Movies News: Sundance 2023: Aum: The Cult at the End of the World, Nam June Paik: Moon is the Oldest TV, The Stroll | Festivals & Awards

It’s somewhat disappointing, however, that Kim opts for a conventionally paced, linear, talking head structure for such an unconventional figure. And yet, Paik’s light-heart spirit does thrum through these minutes, exciting our eyes not only by way of Paik’s self-deprecating humor, but his philosophical musings and his inventive spirit: Conducting a worldwide live stream, broadening the use of personal video equipment, and raising video art to a high art form.

We marvel at the artist’s elastic mind, and his unbridled creativity. Indeed, Kim does swift work connecting Paik’s artistic philosophy to his reality. He was a man without a homeland, a man haunted by his aversion to his business-minded father. And yet, the documentary has a habit of talking around Paik’s personal life, such as his father being a collaborator with the Japanese during their violent occupation of Korea.

It’s odd that Kim would omit this detail. That background doesn’t subtract from Paik’s artistic ethos but adds another texture upon his desire to dismantle oppressive systems. A similar qualm arises from the director’s reticence to discuss Paik’s personal life. At one point, one of the artist’s former neighbors shares how Paik’s marriage sounded tumultuous. It’s not altogether clear if “tumultuous” is a euphemism for violence, but we receive so few other details about his marriage—how Shigeko and he acted as partners—that the intimation dangles in the wind. Instead, Paik only exists in proximity to his work, which is probably how he’d like it.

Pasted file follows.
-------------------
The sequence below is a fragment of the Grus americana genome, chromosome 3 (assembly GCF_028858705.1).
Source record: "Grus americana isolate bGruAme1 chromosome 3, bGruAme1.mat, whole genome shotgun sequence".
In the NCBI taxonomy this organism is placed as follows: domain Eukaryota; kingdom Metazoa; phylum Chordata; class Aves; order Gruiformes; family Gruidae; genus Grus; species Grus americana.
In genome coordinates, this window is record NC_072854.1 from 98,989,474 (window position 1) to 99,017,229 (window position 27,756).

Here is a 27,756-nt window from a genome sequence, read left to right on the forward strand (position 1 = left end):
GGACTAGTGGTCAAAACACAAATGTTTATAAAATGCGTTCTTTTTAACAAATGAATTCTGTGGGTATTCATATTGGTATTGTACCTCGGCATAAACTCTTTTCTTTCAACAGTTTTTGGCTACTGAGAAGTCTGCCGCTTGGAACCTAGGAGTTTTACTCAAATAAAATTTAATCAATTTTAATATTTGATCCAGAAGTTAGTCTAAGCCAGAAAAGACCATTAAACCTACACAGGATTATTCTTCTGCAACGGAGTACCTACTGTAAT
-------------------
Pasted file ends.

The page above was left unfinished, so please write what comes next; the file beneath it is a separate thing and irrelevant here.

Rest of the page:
Kristen Lovell, the Black transgender co-director of “The Stroll,” opens the film by watching footage of herself in the 2007 documentary “Queer Streets.” She wistfully sees the images of her younger self and recalls how she hoped the opportunity would provide her with an avenue for becoming a filmmaker. She wanted to tell the story of 14th street in New York City’s meatpacking district, what’s colloquially called the stroll, where queer sex workers lived, found community, and experienced danger while obtaining financial independence. In telling the area’s tale, unfortunately, Lovell neglects her own journey.

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